U.S. Surgeon General David Satcher, M.D.: "Mental health should be supported and invested in to the same extent that we support other aspects of health."
Satcher emphasized this point at the international plenary session of the National Alliance for the Mentally Ill’s (NAMI) 2001 Annual Convention in Washington D.C., in July.
He was speaking about a May summit of members from the World Health Assembly, who met in Geneva, Switzerland, to discuss mental health. "People from all over the world met to discuss mental health, and our report was part of that discussion," said Satcher.
"Mental health should be supported and invested in to the same extent that we support other aspects of health," said Satcher, who spoke to a room packed with hundreds of mental health advocates and professionals.
NAMI members from around the world, including people with mental illness, family members, and mental health professionals—as well as 100 delegates from 23 countries—gathered to hear Satcher and other panelists speak about the global impact of mental illness.
Addressing the international theme of the plenary session, Satcher told NAMI members that worldwide about 400 million people live with psychiatric or neurological disorders, including drug and alcohol abuse.
"Globally, unipolar major depression ranks fourth in disability disease burden," said Satcher. But the news got worse. "We project that by 2020, it will rank second only to heart disease."
Satcher also spoke out against the ever-present burden of mental illness stigma.
The Surgeon General noted that there have been people who have committed suicide who never acknowledged that they were depressed, and families who didn’t feel comfortable getting mental health treatment for their child.
"And when communities don’t make mental health services available—when there is no parity of access to treatment, and when our policies do not reflect the need for that parity, stigma is working on the community level," said Satcher.
David Brandling-Bennett, M.D., deputy director of the Pan American Health Organization, the regional office of the World Health Organization (WHO), attributed both stigma and a lack of resources to problems on a global scale.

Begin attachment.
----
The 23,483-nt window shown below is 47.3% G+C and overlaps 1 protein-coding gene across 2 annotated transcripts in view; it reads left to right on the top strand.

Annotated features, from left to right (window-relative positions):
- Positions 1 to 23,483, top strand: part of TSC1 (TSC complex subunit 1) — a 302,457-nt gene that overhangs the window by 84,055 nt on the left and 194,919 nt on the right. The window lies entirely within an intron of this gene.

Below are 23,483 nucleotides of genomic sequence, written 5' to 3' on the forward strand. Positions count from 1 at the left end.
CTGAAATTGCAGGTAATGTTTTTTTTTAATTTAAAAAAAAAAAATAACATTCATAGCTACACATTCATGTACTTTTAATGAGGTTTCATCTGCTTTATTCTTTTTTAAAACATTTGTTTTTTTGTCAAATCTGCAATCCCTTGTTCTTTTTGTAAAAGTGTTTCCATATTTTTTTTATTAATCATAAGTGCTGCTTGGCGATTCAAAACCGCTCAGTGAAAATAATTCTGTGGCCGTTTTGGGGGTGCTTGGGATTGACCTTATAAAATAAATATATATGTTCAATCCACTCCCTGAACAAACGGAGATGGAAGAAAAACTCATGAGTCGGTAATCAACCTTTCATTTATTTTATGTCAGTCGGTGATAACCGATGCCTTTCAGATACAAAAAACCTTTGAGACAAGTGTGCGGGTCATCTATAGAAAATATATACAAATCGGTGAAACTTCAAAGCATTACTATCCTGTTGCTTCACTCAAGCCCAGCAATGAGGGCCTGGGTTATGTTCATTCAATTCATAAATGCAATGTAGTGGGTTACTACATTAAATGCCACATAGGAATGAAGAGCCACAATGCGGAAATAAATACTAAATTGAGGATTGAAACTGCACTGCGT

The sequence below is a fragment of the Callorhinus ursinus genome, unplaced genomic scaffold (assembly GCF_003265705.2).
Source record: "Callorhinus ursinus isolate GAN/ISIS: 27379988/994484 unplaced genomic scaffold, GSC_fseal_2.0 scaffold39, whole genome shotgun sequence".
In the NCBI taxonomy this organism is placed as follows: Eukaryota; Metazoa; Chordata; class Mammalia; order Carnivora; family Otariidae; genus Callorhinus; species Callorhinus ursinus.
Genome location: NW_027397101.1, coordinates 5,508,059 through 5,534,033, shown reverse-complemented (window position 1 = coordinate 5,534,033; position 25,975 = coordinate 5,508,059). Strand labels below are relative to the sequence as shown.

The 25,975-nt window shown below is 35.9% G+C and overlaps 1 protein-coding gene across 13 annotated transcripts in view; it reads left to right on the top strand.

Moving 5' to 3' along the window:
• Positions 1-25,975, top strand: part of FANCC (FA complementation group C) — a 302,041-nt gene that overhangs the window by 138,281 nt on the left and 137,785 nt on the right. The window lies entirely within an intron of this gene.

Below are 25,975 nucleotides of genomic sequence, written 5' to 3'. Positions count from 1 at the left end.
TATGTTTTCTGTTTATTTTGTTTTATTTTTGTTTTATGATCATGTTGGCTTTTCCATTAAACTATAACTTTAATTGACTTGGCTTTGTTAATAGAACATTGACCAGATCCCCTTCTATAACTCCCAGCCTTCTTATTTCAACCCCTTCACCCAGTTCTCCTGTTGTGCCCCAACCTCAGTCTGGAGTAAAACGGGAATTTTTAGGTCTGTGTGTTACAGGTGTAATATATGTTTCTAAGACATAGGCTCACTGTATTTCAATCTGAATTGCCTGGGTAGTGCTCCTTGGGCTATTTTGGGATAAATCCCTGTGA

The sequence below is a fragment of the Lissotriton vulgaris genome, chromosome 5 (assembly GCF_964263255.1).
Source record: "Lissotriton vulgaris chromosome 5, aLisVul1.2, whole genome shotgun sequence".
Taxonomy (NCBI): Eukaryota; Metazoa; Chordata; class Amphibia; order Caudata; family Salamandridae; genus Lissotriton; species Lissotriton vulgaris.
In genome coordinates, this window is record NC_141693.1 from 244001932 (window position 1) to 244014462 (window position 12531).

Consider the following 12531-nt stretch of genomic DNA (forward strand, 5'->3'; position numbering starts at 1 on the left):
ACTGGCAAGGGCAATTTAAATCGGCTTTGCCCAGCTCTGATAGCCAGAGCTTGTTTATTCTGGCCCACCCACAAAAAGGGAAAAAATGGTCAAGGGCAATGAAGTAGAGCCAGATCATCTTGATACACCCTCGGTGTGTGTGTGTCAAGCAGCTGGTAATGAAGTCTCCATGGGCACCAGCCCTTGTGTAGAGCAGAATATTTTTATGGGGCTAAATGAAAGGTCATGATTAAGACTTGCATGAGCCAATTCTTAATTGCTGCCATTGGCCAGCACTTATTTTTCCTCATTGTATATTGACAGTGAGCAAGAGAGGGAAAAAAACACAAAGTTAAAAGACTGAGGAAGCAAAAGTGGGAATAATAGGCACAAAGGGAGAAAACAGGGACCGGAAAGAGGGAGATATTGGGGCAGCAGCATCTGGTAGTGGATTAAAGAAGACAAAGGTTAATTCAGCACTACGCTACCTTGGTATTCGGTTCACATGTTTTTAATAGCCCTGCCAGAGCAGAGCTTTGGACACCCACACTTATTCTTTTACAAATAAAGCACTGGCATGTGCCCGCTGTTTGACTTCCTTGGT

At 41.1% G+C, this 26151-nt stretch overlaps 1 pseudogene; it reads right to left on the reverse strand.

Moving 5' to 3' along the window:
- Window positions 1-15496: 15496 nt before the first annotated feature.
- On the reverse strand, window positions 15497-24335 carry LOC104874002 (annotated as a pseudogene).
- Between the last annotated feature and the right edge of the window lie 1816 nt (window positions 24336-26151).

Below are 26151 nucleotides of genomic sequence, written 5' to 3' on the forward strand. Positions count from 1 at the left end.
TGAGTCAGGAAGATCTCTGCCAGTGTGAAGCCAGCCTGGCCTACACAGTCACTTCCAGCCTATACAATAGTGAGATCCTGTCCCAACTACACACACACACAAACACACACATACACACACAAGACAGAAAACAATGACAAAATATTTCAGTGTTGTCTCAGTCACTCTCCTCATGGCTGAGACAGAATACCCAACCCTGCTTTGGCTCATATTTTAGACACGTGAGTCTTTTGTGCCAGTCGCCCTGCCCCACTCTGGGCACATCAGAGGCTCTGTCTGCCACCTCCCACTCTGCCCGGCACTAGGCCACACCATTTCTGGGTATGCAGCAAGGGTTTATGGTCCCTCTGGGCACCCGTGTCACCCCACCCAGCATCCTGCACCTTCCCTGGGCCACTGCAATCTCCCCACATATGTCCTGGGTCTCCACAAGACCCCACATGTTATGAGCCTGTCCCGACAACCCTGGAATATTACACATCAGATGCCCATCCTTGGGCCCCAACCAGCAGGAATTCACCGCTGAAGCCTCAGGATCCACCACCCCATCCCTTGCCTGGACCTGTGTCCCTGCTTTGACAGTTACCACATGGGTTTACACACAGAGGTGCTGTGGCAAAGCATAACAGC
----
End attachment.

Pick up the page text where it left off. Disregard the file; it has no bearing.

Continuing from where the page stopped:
"Millions of people with mental illness do not have access to treatment, and beyond that, many suffer human rights violations as a result of their disabilities," remarked Bennett.
Bennett, who has spent considerable time working in Thailand and Kenya, where he was in charge of the research and the control of tropical and vaccine-preventable diseases, used numbers to convey some alarming truths.
"We estimate that in our part of the world, particularly in Latin America and the Caribbean, the lifetime prevalence of mental disorders is 20 to 25 percent," he said, warning that these numbers were likely to increase.
For instance, according to Bennett, the WHO projects that the number of people living with major depression worldwide is likely to rise from 20 million to 35 million in the next 20 years.
The number of people living with schizophrenia is projected to go from 3 million to 5.5 million by 2020.
To better treat people with mental illness, Bennett recommended that developing countries implement mental health policies and that advocates urge psychiatrists and mental health professionals in those countries to utilize evidence-based practice guidelines.
Bennett also urged the recognition of special populations of people with mental illness, particularly those living in rural areas, the poor, and minorities, all of whom are less likely to have access to psychiatric treatment.
Perhaps NAMI’s new executive director Richard Birkel, Ph.D., who joined Satcher and Bennett on the panel, best summed up the experiences of people living with mental illness in attendance that day.
"You’ve risen from fear, despair, and disbelief through anger, cynicism, and exhaustion," said Birkel, "but you have returned, each time, stronger, better organized, and smarter." ▪
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